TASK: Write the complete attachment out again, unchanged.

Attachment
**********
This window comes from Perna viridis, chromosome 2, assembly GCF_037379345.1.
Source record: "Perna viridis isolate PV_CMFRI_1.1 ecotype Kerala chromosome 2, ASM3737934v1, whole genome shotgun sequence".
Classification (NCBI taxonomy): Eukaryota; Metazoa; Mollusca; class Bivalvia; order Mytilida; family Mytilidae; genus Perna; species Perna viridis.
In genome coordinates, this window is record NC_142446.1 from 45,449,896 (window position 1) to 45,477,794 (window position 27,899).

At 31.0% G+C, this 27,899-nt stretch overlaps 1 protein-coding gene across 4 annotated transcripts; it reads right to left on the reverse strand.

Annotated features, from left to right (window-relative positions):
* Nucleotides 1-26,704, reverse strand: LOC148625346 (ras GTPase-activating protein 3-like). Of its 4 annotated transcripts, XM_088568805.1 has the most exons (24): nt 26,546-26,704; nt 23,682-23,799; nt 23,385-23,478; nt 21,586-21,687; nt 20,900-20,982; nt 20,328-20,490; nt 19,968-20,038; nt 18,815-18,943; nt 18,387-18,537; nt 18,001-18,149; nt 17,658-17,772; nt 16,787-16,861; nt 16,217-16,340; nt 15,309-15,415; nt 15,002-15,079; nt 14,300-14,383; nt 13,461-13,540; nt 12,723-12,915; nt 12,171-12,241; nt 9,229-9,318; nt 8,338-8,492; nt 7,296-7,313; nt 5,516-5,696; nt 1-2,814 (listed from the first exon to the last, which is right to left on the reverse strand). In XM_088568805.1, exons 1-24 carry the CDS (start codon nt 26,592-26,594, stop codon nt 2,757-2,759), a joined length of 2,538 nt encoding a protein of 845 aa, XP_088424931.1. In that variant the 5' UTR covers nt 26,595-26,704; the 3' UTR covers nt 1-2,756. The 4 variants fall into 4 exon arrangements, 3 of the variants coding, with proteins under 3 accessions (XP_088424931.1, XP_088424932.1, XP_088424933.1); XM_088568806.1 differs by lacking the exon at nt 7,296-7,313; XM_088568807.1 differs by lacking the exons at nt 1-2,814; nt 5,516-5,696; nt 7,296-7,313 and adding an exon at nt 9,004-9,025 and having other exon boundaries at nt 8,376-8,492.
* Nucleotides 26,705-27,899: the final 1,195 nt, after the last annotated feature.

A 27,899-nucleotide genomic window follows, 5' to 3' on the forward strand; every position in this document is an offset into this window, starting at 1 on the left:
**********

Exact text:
This window comes from Perna viridis, chromosome 2, assembly GCF_037379345.1.
Source record: "Perna viridis isolate PV_CMFRI_1.1 ecotype Kerala chromosome 2, ASM3737934v1, whole genome shotgun sequence".
Classification (NCBI taxonomy): Eukaryota; Metazoa; Mollusca; class Bivalvia; order Mytilida; family Mytilidae; genus Perna; species Perna viridis.
In genome coordinates, this window is record NC_142446.1 from 45,449,896 (window position 1) to 45,477,794 (window position 27,899).

At 31.0% G+C, this 27,899-nt stretch overlaps 1 protein-coding gene across 4 annotated transcripts; it reads right to left on the reverse strand.

Annotated features, from left to right (window-relative positions):
* Nucleotides 1-26,704, reverse strand: LOC148625346 (ras GTPase-activating protein 3-like). Of its 4 annotated transcripts, XM_088568805.1 has the most exons (24): nt 26,546-26,704; nt 23,682-23,799; nt 23,385-23,478; nt 21,586-21,687; nt 20,900-20,982; nt 20,328-20,490; nt 19,968-20,038; nt 18,815-18,943; nt 18,387-18,537; nt 18,001-18,149; nt 17,658-17,772; nt 16,787-16,861; nt 16,217-16,340; nt 15,309-15,415; nt 15,002-15,079; nt 14,300-14,383; nt 13,461-13,540; nt 12,723-12,915; nt 12,171-12,241; nt 9,229-9,318; nt 8,338-8,492; nt 7,296-7,313; nt 5,516-5,696; nt 1-2,814 (listed from the first exon to the last, which is right to left on the reverse strand). In XM_088568805.1, exons 1-24 carry the CDS (start codon nt 26,592-26,594, stop codon nt 2,757-2,759), a joined length of 2,538 nt encoding a protein of 845 aa, XP_088424931.1. In that variant the 5' UTR covers nt 26,595-26,704; the 3' UTR covers nt 1-2,756. The 4 variants fall into 4 exon arrangements, 3 of the variants coding, with proteins under 3 accessions (XP_088424931.1, XP_088424932.1, XP_088424933.1); XM_088568806.1 differs by lacking the exon at nt 7,296-7,313; XM_088568807.1 differs by lacking the exons at nt 1-2,814; nt 5,516-5,696; nt 7,296-7,313 and adding an exon at nt 9,004-9,025 and having other exon boundaries at nt 8,376-8,492.
* Nucleotides 26,705-27,899: the final 1,195 nt, after the last annotated feature.

A 27,899-nucleotide genomic window follows, 5' to 3' on the forward strand; every position in this document is an offset into this window, starting at 1 on the left: